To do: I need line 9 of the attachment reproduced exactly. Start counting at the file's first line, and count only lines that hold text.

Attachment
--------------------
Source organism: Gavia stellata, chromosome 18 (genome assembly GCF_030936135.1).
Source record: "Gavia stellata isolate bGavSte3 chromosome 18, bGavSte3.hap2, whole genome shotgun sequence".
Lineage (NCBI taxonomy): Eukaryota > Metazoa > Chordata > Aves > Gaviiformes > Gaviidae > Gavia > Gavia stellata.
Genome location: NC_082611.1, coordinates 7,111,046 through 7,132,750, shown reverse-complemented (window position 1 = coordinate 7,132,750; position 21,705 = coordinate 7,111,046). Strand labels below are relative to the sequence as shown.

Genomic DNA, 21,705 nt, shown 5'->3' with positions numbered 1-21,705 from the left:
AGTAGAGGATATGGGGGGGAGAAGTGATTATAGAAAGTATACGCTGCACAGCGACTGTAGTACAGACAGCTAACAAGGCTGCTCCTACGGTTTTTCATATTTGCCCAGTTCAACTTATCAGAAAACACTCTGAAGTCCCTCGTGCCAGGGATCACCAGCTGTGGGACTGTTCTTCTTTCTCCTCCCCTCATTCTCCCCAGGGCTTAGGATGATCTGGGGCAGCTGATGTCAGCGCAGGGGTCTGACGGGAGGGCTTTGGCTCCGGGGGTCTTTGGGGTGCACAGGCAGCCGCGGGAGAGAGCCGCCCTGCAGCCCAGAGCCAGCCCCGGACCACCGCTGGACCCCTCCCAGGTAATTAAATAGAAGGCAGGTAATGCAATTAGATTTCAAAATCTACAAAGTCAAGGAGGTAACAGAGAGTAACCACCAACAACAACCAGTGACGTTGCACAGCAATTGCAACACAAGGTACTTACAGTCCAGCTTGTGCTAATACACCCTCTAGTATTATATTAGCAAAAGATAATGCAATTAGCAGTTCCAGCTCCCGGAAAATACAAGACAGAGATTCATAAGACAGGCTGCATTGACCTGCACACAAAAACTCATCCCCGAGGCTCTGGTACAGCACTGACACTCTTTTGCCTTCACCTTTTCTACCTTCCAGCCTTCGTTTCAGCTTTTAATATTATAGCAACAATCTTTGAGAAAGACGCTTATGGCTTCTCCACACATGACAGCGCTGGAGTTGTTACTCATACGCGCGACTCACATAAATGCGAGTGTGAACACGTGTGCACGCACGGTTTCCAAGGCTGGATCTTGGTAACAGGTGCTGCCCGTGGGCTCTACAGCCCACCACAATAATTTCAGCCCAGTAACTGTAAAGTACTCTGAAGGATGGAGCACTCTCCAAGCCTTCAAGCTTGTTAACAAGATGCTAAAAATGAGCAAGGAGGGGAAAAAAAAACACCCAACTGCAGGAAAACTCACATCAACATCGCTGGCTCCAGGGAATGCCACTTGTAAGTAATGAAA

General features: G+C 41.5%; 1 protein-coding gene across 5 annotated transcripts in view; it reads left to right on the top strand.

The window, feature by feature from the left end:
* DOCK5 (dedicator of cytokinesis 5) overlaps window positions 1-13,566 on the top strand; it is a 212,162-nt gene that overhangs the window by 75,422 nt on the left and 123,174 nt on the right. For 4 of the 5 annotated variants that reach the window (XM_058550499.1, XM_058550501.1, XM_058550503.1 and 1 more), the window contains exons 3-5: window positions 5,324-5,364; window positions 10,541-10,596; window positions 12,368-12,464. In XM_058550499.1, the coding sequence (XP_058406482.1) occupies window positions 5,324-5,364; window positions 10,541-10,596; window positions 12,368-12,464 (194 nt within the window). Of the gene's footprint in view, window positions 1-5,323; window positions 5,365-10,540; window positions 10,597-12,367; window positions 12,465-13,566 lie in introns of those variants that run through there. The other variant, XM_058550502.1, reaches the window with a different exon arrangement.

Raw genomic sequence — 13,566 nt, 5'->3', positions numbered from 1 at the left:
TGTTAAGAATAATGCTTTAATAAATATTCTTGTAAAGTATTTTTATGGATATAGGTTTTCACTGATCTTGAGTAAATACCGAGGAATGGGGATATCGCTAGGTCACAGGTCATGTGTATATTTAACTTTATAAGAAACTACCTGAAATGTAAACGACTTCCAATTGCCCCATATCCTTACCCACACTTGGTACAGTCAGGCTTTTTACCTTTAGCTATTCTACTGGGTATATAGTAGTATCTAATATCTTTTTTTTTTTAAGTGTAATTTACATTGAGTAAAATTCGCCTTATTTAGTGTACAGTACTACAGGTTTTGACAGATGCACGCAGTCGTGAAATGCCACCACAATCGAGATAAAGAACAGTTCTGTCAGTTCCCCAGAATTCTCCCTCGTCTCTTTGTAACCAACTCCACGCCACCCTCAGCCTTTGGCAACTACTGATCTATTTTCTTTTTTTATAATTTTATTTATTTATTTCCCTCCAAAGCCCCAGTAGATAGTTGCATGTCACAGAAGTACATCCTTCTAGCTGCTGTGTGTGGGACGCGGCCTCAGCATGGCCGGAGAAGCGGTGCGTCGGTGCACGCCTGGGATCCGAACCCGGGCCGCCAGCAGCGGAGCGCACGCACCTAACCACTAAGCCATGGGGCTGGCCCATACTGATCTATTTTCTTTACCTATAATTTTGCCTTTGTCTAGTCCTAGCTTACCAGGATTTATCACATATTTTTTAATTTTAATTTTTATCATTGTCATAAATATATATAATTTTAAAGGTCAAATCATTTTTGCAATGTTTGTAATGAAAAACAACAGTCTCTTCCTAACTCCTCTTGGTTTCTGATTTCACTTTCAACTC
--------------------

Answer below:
* DOCK5 (dedicator of cytokinesis 5) overlaps window positions 1-13,566 on the top strand; it is a 212,162-nt gene that overhangs the window by 75,422 nt on the left and 123,174 nt on the right. For 4 of the 5 annotated variants that reach the window (XM_058550499.1, XM_058550501.1, XM_058550503.1 and 1 more), the window contains exons 3-5: window positions 5,324-5,364; window positions 10,541-10,596; window positions 12,368-12,464. In XM_058550499.1, the coding sequence (XP_058406482.1) occupies window positions 5,324-5,364; window positions 10,541-10,596; window positions 12,368-12,464 (194 nt within the window). Of the gene's footprint in view, window positions 1-5,323; window positions 5,365-10,540; window positions 10,597-12,367; window positions 12,465-13,566 lie in introns of those variants that run through there. The other variant, XM_058550502.1, reaches the window with a different exon arrangement.